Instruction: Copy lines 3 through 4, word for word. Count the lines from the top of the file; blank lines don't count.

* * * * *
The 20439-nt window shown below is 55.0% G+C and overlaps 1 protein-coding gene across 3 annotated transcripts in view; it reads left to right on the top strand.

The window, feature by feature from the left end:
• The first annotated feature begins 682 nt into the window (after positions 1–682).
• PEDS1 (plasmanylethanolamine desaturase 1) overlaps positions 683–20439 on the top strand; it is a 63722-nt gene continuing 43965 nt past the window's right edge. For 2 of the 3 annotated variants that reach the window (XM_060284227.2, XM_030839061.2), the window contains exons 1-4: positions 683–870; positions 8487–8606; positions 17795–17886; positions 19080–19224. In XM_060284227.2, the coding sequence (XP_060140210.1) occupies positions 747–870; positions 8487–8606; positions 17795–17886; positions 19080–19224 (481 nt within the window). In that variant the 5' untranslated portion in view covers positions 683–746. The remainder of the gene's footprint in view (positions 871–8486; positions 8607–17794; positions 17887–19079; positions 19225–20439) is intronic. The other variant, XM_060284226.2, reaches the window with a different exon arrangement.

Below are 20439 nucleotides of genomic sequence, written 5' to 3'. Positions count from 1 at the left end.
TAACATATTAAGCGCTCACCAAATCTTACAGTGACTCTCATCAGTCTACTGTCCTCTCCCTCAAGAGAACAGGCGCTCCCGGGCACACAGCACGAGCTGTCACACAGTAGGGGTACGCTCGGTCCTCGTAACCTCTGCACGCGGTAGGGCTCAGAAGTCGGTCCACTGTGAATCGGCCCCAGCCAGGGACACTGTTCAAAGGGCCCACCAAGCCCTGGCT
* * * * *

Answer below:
• The first annotated feature begins 682 nt into the window (after positions 1–682).
• PEDS1 (plasmanylethanolamine desaturase 1) overlaps positions 683–20439 on the top strand; it is a 63722-nt gene continuing 43965 nt past the window's right edge. For 2 of the 3 annotated variants that reach the window (XM_060284227.2, XM_030839061.2), the window contains exons 1-4: positions 683–870; positions 8487–8606; positions 17795–17886; positions 19080–19224. In XM_060284227.2, the coding sequence (XP_060140210.1) occupies positions 747–870; positions 8487–8606; positions 17795–17886; positions 19080–19224 (481 nt within the window). In that variant the 5' untranslated portion in view covers positions 683–746. The remainder of the gene's footprint in view (positions 871–8486; positions 8607–17794; positions 17887–19079; positions 19225–20439) is intronic. The other variant, XM_060284226.2, reaches the window with a different exon arrangement.